I researched a few lawyers, sent feeler emails and made a few calls. I got some outrageous prices quoted ($1600 for a trust!) before I settled on a lawyer I like. He is well reviewed on AR15.com by other Connecticut people for trusts and he spent a lot of time talking to me before he even knew he had my business. We made arraignments, talked, strategized, I filled out his questionnaire and made my appointment. One week, $600, and two hours later, I have my trust executed, even more questions answered, and a very large grin on my face.
I’m so excited; I can FINALLY submit my Form 1! I decided e-filing is the way to go because I want that fast turnaround. I’ve been waiting long enough! I created my e-file account and … can’t log in. Damn do I hate computers sometimes. But my spirit will not be broken! A couple of days of site maintenance and phone tag with the help desk later and my password was reset. I logged in and my FIRST EVER Form 1 was submitted electronically. Yay! Now I just had to wait another three to six months for my approval. And I’m still waiting as of 06/24/2015.
So that’s my saga and if you have stuck with me this long, thanks. I know it’s not very exciting, but I hope it effectively illustrates the incredible amount of time, money, and effort I needed to go through to legally make a short barrel rifle. Forget about the AR pistol, that just doesn’t seem to be a possibility right now. Even though I can legally own an AR pistol in Connecticut provided it is built with a pre-ban receiver, federal law is preventing that from happening.
More importantly though, I want this to illustrate to someone who is anti-gun, or a legislator who is planning some sort of gun control law, the idiocy that is this process. It’s absurd to think that I, as a law abiding person with no criminal record or intent, must go through a months-long process of back-and-forths and hoop jumping to have the pleasure of spending twice as much as it would cost me just about anywhere else when any criminal can easily acquire or make what I want by just going ahead and doing it.
And no, this isn’t a call for more laws or regulation. Laws and regulations do fuckk-all and any person who has a shred of intellectual honesty knows that. You cant read this, understand the process and what is happening, understand what owning a NFA item means, and say that more regulation is what’s needed to prevent criminals from getting these kinds of firearms.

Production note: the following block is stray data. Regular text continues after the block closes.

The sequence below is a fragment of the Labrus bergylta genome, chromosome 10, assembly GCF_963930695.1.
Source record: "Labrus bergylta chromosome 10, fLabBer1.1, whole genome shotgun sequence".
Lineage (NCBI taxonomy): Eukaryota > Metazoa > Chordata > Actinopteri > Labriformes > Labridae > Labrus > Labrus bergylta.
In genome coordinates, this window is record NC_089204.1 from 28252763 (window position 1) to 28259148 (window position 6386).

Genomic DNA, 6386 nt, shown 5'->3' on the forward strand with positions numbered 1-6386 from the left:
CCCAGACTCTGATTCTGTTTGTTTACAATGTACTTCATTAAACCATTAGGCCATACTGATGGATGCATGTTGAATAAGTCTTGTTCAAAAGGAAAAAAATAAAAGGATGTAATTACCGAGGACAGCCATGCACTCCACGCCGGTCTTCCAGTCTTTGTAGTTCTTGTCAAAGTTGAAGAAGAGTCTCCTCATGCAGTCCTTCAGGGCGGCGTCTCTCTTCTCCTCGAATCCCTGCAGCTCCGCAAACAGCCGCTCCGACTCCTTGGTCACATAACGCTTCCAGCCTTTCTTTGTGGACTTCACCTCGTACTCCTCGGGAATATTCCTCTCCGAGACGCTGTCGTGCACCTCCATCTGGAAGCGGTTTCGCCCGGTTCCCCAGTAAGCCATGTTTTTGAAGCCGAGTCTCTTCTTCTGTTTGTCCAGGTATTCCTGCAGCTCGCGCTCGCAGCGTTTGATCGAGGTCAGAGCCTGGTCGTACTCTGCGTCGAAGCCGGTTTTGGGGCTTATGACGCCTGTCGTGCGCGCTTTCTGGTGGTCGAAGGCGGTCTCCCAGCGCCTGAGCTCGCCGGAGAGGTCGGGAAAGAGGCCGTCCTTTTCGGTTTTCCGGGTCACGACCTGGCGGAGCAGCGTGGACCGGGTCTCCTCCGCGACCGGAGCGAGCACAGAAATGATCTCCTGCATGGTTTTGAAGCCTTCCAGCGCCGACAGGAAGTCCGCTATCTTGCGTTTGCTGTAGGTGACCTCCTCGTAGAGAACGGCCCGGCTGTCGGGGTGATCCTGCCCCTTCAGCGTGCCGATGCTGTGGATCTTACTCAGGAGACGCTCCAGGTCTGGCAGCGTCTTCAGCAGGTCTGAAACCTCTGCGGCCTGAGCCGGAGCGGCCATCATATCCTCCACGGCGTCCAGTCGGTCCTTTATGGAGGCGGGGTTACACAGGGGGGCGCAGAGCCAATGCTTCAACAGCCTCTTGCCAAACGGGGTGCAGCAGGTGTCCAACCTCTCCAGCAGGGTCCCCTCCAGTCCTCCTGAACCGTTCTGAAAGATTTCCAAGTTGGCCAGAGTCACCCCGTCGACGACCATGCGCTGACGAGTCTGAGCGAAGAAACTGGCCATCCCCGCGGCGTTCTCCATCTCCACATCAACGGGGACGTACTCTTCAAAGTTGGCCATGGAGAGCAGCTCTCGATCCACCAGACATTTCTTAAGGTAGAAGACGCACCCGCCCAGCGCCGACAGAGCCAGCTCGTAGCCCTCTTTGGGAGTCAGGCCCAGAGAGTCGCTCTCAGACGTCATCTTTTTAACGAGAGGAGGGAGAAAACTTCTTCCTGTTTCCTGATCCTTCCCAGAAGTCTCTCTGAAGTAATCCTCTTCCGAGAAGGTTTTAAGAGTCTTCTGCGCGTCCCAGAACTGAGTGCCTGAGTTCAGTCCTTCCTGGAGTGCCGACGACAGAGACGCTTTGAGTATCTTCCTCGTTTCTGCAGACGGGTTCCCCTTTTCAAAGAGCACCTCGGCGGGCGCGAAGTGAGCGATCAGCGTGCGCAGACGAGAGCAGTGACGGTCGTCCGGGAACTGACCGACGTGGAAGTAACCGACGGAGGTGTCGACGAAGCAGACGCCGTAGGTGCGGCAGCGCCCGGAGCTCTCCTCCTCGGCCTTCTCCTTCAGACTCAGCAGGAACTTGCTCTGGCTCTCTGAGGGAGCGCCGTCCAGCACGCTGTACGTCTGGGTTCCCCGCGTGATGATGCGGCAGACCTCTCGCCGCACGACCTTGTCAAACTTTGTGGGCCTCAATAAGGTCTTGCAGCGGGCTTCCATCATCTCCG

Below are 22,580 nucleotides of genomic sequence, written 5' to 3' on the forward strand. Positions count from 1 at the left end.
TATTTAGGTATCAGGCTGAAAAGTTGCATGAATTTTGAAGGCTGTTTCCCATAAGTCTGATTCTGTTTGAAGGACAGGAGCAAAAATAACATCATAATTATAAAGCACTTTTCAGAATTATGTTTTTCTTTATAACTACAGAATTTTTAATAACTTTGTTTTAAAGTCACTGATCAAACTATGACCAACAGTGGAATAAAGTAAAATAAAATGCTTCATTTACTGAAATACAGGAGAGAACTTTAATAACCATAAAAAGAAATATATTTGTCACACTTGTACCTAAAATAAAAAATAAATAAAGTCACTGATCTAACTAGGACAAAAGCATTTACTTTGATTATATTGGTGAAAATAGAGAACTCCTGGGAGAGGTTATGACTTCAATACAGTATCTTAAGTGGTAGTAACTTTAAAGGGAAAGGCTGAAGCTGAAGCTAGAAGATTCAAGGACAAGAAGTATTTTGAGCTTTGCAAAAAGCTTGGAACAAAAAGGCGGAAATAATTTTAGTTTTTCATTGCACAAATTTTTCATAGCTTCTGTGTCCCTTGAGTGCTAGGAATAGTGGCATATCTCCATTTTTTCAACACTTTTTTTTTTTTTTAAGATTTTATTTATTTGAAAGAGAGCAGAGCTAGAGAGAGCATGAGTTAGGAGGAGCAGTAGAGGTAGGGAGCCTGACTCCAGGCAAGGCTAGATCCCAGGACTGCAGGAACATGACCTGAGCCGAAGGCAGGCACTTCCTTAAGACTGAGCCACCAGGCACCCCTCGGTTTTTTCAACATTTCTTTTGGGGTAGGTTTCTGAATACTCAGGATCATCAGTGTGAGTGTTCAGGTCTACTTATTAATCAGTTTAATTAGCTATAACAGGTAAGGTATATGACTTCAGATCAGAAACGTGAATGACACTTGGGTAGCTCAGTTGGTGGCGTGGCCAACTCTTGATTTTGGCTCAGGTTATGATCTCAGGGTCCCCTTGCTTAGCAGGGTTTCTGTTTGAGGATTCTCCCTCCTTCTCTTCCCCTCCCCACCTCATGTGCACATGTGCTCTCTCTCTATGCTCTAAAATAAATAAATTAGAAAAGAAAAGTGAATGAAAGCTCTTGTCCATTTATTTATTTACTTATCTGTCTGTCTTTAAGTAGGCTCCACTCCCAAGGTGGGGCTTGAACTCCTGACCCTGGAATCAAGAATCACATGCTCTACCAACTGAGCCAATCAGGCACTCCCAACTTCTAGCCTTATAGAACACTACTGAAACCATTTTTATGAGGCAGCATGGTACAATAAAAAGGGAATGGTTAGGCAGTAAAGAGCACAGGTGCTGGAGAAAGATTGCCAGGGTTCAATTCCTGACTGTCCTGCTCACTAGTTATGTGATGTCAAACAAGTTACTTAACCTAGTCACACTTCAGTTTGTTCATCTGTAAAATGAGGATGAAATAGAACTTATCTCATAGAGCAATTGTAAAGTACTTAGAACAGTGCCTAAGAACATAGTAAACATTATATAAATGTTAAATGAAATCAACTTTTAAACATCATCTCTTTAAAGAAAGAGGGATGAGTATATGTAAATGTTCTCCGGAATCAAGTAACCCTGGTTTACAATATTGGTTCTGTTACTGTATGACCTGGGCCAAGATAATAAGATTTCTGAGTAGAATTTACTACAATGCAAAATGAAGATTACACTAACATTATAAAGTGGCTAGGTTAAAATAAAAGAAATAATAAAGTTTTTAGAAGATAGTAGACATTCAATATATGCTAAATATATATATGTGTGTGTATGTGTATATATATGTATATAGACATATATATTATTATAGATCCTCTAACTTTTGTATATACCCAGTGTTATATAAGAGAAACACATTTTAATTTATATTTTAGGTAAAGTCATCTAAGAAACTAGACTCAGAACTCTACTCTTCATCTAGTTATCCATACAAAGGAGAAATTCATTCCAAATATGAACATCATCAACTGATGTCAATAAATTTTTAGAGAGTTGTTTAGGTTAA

The NFA needs to repealed. Federal firearms laws need to be reformed or eliminated. The People of the Gun know this, but I hope my story illustrates to some of those who are out of the loop some of the hurdles, inefficiencies, and delays of exercising my rights I must suffer because I follow the law.
For the reader’s benefit, I have assembled a pricing guestimate for this project including the tools to build the upper, magazines, and the various legal fees. These associated costs are unfortunately integral to completing this specific project right along with the physical parts necessary to make a functional firearm. The point is to show how ridiculous it is that I need to spend $3000 when two states away in New Hampshire this would have cost me $1450 or less. To be perfectly clear, I do not own the parts that would put me into constructive possession of an unregistered SBR.
- $600 – Upper – barrel, bolt, quadrail, misc bits & pieces
- $700 – Lower – PWA preban (expect to spend at least $1000 for anything with a pony on it)
- $600 – Stock, buffer, receiver extension, magazine adapter, misc bits & pieces for lower
- $60 – Tools
- $40 – Mags
- $200 – Legal consult
- $600 – Trust
- $200 – Tax Stamp
- Total = $3000, 10+ months of waiting (September 2014 thru ???), and NFA restrictions.
If I didn’t live in an anti-gun state.
- $600 – Upper – barrel, bolt, quadrail, misc bits & pieces
- $150 – Lower (or less, can you say $39.99 Anderson lower?)
- $600 – brace, buffer, receiver extension, magazine adapter, misc bits & pieces for lower
- $60 – Tools
- $40 – Mags
- Total = $1450, 2 weeks of waiting for all the parts to come in and assemble them. And no NFA restrictions.